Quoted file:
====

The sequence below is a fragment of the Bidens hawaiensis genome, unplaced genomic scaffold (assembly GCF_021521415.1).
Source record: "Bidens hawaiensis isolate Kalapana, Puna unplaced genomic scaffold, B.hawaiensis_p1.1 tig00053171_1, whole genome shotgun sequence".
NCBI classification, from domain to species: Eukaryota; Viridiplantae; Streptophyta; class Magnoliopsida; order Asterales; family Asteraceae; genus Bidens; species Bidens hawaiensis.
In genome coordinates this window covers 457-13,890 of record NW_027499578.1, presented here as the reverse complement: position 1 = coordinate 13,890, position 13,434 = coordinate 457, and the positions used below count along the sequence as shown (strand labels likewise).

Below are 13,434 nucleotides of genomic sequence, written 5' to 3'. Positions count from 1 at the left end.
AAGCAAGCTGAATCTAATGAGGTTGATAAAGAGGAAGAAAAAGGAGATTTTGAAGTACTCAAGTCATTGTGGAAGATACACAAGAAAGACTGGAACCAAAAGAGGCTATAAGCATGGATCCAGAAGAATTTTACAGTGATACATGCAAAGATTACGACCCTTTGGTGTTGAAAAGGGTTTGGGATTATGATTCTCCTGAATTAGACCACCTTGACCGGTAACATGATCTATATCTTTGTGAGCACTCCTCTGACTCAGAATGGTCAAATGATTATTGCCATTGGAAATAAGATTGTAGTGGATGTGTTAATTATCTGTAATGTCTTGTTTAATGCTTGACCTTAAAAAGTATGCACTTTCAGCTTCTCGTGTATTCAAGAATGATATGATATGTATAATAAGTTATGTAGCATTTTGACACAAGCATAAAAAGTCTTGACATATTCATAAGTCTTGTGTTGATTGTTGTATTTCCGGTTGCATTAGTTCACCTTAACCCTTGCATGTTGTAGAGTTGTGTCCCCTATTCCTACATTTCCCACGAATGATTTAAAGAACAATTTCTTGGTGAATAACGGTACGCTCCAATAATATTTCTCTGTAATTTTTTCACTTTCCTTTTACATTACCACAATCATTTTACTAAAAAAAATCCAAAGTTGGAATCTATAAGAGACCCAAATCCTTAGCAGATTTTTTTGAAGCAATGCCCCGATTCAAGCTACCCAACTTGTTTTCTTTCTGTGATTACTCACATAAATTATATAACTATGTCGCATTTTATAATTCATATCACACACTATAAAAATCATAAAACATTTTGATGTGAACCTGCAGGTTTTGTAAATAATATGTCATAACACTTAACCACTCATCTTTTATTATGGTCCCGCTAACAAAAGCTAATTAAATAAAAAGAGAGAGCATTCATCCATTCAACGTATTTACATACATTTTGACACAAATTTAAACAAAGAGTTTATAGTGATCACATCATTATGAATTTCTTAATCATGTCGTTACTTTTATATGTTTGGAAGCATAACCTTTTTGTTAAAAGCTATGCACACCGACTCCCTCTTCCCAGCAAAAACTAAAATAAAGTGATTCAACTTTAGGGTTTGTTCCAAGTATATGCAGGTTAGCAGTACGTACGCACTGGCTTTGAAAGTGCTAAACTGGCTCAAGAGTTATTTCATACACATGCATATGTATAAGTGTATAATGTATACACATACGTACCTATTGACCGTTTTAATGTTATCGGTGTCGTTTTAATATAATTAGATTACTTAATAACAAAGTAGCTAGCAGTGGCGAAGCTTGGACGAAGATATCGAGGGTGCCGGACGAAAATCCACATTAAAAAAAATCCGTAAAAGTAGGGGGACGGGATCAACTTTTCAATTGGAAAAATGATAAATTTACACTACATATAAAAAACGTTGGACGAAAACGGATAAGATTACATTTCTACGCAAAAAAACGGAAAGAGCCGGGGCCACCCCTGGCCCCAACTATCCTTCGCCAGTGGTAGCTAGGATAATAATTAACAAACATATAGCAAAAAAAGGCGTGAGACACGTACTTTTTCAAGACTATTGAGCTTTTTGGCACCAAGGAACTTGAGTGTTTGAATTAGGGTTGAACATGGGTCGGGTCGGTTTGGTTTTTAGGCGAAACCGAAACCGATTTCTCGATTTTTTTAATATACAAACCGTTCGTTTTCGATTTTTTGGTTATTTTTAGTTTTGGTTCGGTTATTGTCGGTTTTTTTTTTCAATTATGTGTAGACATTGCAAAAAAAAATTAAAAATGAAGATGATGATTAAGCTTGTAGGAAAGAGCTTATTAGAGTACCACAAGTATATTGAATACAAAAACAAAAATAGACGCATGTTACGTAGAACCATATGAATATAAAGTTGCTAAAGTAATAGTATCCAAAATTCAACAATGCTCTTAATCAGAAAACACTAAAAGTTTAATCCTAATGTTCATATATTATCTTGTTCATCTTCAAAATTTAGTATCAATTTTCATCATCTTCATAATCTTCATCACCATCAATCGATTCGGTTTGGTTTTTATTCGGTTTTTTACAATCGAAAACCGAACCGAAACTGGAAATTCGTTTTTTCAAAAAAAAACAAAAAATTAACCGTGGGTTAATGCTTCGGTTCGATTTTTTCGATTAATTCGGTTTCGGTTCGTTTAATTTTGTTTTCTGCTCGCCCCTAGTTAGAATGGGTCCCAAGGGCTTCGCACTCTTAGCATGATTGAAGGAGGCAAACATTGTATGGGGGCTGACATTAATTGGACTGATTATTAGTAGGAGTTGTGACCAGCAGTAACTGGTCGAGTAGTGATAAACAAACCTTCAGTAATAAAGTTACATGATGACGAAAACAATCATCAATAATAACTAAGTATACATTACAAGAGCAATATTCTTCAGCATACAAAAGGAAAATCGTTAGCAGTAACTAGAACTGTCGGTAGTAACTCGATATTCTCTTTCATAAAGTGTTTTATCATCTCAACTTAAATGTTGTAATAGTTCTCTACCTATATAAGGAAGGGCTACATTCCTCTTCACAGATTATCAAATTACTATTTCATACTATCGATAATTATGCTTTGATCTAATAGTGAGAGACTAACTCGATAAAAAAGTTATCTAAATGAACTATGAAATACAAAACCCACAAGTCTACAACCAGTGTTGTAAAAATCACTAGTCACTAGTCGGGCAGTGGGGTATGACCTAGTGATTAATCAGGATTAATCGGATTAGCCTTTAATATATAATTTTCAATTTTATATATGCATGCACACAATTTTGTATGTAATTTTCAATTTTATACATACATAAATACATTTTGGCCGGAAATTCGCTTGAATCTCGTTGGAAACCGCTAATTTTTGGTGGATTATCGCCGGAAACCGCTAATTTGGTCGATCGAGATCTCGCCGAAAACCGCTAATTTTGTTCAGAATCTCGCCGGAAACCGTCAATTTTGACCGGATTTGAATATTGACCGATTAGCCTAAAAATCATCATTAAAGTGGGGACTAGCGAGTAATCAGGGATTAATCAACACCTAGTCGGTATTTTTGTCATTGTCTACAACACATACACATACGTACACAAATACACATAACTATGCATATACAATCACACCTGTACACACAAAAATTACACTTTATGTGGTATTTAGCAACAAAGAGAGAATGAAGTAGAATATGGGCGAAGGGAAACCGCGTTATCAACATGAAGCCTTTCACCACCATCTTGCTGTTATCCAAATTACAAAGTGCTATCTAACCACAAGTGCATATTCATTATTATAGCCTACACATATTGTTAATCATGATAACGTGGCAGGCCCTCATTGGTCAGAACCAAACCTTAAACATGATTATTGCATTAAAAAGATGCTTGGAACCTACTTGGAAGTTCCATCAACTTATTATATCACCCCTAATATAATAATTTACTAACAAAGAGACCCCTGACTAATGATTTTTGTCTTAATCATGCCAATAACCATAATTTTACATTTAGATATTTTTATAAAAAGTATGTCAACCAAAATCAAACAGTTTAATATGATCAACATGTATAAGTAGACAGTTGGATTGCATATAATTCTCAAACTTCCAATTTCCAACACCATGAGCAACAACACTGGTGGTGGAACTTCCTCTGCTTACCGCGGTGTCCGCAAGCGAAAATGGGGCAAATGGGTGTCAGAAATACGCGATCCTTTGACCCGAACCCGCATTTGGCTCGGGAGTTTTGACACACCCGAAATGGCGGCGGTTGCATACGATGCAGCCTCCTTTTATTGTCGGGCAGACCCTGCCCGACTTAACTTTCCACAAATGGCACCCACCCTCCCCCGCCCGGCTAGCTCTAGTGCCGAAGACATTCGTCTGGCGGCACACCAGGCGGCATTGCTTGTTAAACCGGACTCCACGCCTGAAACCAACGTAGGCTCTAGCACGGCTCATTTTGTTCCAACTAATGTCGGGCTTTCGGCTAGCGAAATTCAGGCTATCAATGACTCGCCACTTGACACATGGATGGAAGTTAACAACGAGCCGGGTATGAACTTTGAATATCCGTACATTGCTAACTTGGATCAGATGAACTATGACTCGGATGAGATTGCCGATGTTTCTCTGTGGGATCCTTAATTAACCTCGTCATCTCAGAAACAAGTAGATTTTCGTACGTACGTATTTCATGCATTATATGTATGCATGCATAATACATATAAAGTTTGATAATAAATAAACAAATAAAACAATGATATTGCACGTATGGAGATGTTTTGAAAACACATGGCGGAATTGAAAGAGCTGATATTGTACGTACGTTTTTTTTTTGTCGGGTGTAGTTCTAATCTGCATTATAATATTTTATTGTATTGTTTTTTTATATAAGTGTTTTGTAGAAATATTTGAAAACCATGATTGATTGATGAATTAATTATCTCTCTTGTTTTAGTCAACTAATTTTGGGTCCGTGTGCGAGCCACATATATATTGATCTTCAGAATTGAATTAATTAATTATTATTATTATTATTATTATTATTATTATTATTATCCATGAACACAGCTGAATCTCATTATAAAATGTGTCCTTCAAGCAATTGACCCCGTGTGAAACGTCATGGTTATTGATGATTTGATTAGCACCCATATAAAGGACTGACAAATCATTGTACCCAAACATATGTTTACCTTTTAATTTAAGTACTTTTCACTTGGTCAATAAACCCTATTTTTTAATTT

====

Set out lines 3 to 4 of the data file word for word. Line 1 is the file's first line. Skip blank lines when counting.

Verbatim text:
NCBI classification, from domain to species: Eukaryota; Viridiplantae; Streptophyta; class Magnoliopsida; order Asterales; family Asteraceae; genus Bidens; species Bidens hawaiensis.
In genome coordinates this window covers 457-13,890 of record NW_027499578.1, presented here as the reverse complement: position 1 = coordinate 13,890, position 13,434 = coordinate 457, and the positions used below count along the sequence as shown (strand labels likewise).